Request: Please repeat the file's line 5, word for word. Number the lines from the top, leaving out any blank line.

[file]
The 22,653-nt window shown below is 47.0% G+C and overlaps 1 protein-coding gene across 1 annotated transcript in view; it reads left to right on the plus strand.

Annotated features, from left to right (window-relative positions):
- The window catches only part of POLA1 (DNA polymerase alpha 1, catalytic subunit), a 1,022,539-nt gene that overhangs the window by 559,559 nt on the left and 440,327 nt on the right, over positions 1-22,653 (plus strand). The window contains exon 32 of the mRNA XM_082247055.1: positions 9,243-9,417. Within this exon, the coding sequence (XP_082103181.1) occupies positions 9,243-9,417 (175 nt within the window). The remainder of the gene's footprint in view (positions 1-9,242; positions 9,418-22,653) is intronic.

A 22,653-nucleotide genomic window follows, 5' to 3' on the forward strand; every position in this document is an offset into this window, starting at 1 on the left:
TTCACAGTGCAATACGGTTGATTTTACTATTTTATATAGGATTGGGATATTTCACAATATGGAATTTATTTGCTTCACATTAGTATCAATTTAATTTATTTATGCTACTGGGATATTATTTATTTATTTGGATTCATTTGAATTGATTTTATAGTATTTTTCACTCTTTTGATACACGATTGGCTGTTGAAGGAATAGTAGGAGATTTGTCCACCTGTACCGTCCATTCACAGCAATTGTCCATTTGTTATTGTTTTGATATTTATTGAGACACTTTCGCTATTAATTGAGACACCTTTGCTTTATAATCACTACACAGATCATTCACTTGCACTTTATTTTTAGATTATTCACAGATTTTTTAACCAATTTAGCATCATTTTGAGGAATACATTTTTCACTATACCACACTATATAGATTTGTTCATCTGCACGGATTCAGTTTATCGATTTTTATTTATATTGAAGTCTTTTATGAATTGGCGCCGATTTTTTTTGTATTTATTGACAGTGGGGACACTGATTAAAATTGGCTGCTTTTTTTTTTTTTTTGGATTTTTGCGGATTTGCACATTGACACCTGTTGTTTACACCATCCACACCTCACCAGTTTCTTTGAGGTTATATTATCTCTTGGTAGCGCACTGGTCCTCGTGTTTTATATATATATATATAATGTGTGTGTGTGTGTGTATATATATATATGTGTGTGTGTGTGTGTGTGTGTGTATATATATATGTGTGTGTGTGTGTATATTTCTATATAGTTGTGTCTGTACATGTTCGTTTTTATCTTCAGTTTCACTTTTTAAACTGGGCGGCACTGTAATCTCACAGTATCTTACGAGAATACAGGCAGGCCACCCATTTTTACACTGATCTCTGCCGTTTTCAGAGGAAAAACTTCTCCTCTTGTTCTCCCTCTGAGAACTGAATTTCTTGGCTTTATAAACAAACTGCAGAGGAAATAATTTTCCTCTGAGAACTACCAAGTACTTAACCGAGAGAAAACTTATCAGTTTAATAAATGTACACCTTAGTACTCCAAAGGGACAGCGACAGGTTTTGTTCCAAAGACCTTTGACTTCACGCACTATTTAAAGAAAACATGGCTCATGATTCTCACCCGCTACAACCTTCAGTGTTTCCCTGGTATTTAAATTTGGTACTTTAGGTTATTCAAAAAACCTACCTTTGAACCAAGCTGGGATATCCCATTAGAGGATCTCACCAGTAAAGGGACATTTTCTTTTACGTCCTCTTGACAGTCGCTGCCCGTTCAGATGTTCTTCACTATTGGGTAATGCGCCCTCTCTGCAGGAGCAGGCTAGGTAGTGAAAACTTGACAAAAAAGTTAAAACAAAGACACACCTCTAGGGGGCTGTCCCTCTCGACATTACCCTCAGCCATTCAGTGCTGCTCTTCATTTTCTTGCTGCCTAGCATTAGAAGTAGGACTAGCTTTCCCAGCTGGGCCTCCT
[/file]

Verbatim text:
TTCACAGTGCAATACGGTTGATTTTACTATTTTATATAGGATTGGGATATTTCACAATATGGAATTTATTTGCTTCACATTAGTATCAATTTAATTTATTTATGCTACTGGGATATTATTTATTTATTTGGATTCATTTGAATTGATTTTATAGTATTTTTCACTCTTTTGATACACGATTGGCTGTTGAAGGAATAGTAGGAGATTTGTCCACCTGTACCGTCCATTCACAGCAATTGTCCATTTGTTATTGTTTTGATATTTATTGAGACACTTTCGCTATTAATTGAGACACCTTTGCTTTATAATCACTACACAGATCATTCACTTGCACTTTATTTTTAGATTATTCACAGATTTTTTAACCAATTTAGCATCATTTTGAGGAATACATTTTTCACTATACCACACTATATAGATTTGTTCATCTGCACGGATTCAGTTTATCGATTTTTATTTATATTGAAGTCTTTTATGAATTGGCGCCGATTTTTTTTGTATTTATTGACAGTGGGGACACTGATTAAAATTGGCTGCTTTTTTTTTTTTTTTGGATTTTTGCGGATTTGCACATTGACACCTGTTGTTTACACCATCCACACCTCACCAGTTTCTTTGAGGTTATATTATCTCTTGGTAGCGCACTGGTCCTCGTGTTTTATATATATATATATAATGTGTGTGTGTGTGTGTATATATATATATGTGTGTGTGTGTGTGTGTGTGTGTATATATATATGTGTGTGTGTGTGTATATTTCTATATAGTTGTGTCTGTACATGTTCGTTTTTATCTTCAGTTTCACTTTTTAAACTGGGCGGCACTGTAATCTCACAGTATCTTACGAGAATACAGGCAGGCCACCCATTTTTACACTGATCTCTGCCGTTTTCAGAGGAAAAACTTCTCCTCTTGTTCTCCCTCTGAGAACTGAATTTCTTGGCTTTATAAACAAACTGCAGAGGAAATAATTTTCCTCTGAGAACTACCAAGTACTTAACCGAGAGAAAACTTATCAGTTTAATAAATGTACACCTTAGTACTCCAAAGGGACAGCGACAGGTTTTGTTCCAAAGACCTTTGACTTCACGCACTATTTAAAGAAAACATGGCTCATGATTCTCACCCGCTACAACCTTCAGTGTTTCCCTGGTATTTAAATTTGGTACTTTAGGTTATTCAAAAAACCTACCTTTGAACCAAGCTGGGATATCCCATTAGAGGATCTCACCAGTAAAGGGACATTTTCTTTTACGTCCTCTTGACAGTCGCTGCCCGTTCAGATGTTCTTCACTATTGGGTAATGCGCCCTCTCTGCAGGAGCAGGCTAGGTAGTGAAAACTTGACAAAAAAGTTAAAACAAAGACACACCTCTAGGGGGCTGTCCCTCTCGACATTACCCTCAGCCATTCAGTGCTGCTCTTCATTTTCTTGCTGCCTAGCATTAGAAGTAGGACTAGCTTTCCCAGCTGGGCCTCCT